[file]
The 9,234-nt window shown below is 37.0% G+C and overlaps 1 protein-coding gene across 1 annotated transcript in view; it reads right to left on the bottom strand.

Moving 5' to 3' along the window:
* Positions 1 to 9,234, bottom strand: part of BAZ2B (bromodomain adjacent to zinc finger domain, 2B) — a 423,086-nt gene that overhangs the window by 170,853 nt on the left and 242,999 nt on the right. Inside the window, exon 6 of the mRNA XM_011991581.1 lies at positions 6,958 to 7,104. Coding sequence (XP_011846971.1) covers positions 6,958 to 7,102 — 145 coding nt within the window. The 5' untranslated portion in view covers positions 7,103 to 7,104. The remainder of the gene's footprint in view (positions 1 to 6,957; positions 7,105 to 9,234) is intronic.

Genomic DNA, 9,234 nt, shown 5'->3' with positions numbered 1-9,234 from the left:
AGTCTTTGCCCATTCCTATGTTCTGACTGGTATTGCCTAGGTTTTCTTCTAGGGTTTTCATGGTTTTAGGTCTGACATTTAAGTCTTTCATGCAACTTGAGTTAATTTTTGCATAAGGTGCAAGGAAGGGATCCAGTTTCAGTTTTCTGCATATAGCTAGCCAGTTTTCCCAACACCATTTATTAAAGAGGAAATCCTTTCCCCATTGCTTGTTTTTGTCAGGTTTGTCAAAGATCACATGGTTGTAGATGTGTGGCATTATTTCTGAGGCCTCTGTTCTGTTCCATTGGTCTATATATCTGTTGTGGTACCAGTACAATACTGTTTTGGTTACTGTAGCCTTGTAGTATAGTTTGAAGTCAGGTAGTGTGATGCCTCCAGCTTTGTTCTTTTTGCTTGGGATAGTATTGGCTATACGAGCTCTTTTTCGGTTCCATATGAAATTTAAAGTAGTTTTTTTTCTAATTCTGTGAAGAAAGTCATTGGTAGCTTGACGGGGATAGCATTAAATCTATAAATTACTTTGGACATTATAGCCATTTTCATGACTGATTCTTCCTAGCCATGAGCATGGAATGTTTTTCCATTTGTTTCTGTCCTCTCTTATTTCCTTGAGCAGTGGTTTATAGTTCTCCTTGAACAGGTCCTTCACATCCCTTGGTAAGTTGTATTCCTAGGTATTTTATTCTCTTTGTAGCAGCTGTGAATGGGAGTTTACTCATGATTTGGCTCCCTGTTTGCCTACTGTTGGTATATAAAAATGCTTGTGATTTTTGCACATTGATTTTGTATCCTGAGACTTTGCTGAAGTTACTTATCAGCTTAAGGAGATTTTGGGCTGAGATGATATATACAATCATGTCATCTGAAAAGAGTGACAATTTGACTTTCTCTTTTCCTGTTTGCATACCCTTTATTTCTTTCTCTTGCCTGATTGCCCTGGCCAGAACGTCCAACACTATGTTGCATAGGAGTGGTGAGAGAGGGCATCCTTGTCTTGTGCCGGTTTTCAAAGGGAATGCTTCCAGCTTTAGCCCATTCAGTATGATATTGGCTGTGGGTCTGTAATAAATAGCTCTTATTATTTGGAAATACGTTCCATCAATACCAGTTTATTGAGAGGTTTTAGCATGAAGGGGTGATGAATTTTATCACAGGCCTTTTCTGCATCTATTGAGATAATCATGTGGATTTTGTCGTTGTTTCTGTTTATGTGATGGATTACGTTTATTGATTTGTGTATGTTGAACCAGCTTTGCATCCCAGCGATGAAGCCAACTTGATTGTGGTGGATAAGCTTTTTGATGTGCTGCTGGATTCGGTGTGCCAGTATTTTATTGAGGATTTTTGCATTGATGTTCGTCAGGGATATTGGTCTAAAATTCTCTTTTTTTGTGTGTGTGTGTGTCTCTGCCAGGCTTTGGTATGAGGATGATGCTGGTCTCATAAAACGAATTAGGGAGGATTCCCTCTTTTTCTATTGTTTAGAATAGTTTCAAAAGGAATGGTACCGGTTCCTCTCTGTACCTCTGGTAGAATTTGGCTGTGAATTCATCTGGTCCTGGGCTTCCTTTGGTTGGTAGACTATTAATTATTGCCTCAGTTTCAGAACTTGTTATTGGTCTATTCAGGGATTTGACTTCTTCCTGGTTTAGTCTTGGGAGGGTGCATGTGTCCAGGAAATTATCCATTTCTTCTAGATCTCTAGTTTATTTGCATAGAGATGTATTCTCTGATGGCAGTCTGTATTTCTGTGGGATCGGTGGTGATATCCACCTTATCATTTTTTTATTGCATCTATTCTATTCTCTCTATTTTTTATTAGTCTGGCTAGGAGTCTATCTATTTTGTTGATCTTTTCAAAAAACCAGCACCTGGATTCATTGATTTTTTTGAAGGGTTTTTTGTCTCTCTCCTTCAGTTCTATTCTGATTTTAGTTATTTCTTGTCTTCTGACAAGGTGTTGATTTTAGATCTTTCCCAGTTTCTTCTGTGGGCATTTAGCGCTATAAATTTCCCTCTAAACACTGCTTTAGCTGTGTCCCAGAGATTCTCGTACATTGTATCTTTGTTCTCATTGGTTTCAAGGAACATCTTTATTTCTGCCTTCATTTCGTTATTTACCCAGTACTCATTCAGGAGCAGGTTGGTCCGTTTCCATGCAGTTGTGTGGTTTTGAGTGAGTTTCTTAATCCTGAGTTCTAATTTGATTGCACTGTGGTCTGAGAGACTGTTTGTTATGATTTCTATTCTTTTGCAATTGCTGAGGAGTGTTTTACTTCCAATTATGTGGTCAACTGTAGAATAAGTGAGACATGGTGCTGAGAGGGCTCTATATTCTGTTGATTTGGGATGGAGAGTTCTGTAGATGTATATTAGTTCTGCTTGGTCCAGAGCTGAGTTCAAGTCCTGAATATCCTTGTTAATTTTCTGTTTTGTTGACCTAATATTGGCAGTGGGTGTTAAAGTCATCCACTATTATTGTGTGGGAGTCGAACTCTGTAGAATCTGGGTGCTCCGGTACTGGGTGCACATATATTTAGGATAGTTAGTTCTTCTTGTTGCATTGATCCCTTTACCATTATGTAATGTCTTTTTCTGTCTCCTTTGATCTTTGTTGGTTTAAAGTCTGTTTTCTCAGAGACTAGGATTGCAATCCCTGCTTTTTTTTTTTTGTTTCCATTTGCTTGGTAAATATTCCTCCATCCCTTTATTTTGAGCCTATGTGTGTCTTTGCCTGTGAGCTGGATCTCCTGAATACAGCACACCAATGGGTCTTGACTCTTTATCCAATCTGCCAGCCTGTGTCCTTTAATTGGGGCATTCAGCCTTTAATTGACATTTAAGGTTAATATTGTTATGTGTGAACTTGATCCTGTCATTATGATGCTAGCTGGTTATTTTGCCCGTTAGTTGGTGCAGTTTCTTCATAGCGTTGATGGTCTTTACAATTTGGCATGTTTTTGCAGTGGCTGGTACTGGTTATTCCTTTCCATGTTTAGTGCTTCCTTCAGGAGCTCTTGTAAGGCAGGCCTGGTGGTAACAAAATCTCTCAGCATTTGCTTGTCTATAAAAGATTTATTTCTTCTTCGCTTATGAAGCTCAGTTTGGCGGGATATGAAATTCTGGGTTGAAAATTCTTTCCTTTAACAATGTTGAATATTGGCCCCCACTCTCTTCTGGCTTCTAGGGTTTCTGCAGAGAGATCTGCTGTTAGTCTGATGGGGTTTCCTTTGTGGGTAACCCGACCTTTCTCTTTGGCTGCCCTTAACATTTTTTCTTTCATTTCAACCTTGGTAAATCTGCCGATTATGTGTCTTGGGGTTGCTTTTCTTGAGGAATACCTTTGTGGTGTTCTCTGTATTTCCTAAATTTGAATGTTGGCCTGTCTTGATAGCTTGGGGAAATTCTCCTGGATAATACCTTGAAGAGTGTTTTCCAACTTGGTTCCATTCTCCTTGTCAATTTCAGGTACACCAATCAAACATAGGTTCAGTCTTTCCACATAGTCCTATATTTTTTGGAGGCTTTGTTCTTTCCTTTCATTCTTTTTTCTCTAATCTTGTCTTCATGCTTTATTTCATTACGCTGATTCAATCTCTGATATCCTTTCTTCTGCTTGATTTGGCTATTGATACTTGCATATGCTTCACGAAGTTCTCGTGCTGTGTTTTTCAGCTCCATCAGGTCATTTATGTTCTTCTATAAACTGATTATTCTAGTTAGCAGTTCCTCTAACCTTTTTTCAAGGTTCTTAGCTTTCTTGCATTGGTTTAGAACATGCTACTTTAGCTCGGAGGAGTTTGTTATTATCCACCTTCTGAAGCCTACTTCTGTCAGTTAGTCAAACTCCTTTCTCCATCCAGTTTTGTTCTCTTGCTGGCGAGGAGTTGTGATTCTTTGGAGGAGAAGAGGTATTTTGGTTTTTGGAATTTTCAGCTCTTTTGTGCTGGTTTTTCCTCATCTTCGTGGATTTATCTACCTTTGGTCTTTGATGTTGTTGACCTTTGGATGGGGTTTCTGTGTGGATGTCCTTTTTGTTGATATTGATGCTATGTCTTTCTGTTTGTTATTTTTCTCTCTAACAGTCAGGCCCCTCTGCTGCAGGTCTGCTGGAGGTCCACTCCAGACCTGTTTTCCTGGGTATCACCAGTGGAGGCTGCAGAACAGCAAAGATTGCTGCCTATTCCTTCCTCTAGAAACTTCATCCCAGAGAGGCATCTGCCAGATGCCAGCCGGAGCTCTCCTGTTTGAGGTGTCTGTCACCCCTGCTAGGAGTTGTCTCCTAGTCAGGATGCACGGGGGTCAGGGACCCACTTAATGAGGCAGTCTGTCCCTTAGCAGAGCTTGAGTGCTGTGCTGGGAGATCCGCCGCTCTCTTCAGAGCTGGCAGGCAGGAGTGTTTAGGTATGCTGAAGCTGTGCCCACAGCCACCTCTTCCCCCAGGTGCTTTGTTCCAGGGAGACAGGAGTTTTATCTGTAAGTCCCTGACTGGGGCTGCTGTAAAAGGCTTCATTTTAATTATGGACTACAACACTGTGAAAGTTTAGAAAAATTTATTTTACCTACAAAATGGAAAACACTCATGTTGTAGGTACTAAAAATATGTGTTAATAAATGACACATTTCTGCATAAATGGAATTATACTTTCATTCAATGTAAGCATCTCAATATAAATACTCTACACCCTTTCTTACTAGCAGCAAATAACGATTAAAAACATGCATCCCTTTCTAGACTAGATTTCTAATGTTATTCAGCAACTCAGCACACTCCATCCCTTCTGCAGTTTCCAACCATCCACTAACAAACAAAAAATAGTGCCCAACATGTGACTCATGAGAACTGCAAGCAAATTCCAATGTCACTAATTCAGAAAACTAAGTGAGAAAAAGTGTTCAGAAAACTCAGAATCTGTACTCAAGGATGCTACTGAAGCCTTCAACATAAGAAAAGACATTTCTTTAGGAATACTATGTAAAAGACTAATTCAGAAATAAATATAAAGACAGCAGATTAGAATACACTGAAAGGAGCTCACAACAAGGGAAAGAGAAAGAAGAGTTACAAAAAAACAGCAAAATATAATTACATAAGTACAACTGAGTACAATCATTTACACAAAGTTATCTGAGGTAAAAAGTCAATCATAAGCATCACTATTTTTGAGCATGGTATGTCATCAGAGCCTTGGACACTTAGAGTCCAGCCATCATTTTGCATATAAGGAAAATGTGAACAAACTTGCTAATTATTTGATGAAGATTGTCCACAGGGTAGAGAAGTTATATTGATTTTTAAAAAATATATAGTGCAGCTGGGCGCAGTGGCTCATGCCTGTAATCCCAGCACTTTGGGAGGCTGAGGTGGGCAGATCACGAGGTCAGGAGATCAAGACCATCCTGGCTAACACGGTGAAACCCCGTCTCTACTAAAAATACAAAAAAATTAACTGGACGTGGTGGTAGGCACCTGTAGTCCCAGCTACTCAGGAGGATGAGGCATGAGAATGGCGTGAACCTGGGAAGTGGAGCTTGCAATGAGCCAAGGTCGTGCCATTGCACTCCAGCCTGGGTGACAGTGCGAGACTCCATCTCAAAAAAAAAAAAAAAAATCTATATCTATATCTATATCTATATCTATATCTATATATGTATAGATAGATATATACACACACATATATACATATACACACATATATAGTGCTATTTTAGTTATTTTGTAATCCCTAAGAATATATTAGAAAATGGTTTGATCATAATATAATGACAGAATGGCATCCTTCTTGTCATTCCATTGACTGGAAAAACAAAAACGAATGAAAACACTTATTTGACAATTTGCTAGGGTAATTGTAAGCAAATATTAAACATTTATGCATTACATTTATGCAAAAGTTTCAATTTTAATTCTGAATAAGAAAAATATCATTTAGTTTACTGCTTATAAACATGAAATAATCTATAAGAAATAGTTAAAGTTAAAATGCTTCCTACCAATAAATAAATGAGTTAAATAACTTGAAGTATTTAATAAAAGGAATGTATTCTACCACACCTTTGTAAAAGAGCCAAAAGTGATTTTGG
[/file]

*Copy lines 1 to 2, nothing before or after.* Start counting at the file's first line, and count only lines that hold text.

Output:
The 9,234-nt window shown below is 37.0% G+C and overlaps 1 protein-coding gene across 1 annotated transcript in view; it reads right to left on the bottom strand.

Moving 5' to 3' along the window: